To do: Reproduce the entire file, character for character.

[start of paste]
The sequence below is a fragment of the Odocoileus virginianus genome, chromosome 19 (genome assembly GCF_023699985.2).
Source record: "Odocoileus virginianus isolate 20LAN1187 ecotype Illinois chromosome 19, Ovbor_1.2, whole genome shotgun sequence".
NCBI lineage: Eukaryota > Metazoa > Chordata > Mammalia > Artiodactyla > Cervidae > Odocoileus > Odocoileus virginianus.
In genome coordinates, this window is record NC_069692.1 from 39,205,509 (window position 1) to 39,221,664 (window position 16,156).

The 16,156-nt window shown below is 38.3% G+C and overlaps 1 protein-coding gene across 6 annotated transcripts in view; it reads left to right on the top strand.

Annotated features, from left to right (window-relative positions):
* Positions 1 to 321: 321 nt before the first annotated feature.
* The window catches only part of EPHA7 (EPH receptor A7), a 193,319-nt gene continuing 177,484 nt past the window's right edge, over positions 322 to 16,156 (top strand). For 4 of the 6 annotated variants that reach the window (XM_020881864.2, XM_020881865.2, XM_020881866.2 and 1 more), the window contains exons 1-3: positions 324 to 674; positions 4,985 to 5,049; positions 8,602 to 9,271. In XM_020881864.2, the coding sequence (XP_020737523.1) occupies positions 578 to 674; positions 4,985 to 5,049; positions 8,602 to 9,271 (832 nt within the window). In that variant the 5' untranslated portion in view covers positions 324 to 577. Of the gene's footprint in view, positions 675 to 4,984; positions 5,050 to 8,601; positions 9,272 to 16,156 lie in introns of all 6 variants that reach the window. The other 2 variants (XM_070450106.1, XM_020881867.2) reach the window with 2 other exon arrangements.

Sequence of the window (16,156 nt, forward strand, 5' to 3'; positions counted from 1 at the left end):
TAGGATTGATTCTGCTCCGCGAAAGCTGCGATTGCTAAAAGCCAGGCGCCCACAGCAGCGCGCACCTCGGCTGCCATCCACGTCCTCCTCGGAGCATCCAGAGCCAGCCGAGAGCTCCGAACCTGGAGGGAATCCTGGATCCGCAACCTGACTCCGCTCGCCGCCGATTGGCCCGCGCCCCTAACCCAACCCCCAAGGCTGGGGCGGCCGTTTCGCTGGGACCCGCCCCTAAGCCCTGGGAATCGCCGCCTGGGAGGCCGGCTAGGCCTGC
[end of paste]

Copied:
The sequence below is a fragment of the Odocoileus virginianus genome, chromosome 19 (genome assembly GCF_023699985.2).
Source record: "Odocoileus virginianus isolate 20LAN1187 ecotype Illinois chromosome 19, Ovbor_1.2, whole genome shotgun sequence".
NCBI lineage: Eukaryota > Metazoa > Chordata > Mammalia > Artiodactyla > Cervidae > Odocoileus > Odocoileus virginianus.
In genome coordinates, this window is record NC_069692.1 from 39,205,509 (window position 1) to 39,221,664 (window position 16,156).

The 16,156-nt window shown below is 38.3% G+C and overlaps 1 protein-coding gene across 6 annotated transcripts in view; it reads left to right on the top strand.

Annotated features, from left to right (window-relative positions):
* Positions 1 to 321: 321 nt before the first annotated feature.
* The window catches only part of EPHA7 (EPH receptor A7), a 193,319-nt gene continuing 177,484 nt past the window's right edge, over positions 322 to 16,156 (top strand). For 4 of the 6 annotated variants that reach the window (XM_020881864.2, XM_020881865.2, XM_020881866.2 and 1 more), the window contains exons 1-3: positions 324 to 674; positions 4,985 to 5,049; positions 8,602 to 9,271. In XM_020881864.2, the coding sequence (XP_020737523.1) occupies positions 578 to 674; positions 4,985 to 5,049; positions 8,602 to 9,271 (832 nt within the window). In that variant the 5' untranslated portion in view covers positions 324 to 577. Of the gene's footprint in view, positions 675 to 4,984; positions 5,050 to 8,601; positions 9,272 to 16,156 lie in introns of all 6 variants that reach the window. The other 2 variants (XM_070450106.1, XM_020881867.2) reach the window with 2 other exon arrangements.

Sequence of the window (16,156 nt, forward strand, 5' to 3'; positions counted from 1 at the left end):
TAGGATTGATTCTGCTCCGCGAAAGCTGCGATTGCTAAAAGCCAGGCGCCCACAGCAGCGCGCACCTCGGCTGCCATCCACGTCCTCCTCGGAGCATCCAGAGCCAGCCGAGAGCTCCGAACCTGGAGGGAATCCTGGATCCGCAACCTGACTCCGCTCGCCGCCGATTGGCCCGCGCCCCTAACCCAACCCCCAAGGCTGGGGCGGCCGTTTCGCTGGGACCCGCCCCTAAGCCCTGGGAATCGCCGCCTGGGAGGCCGGCTAGGCCTGC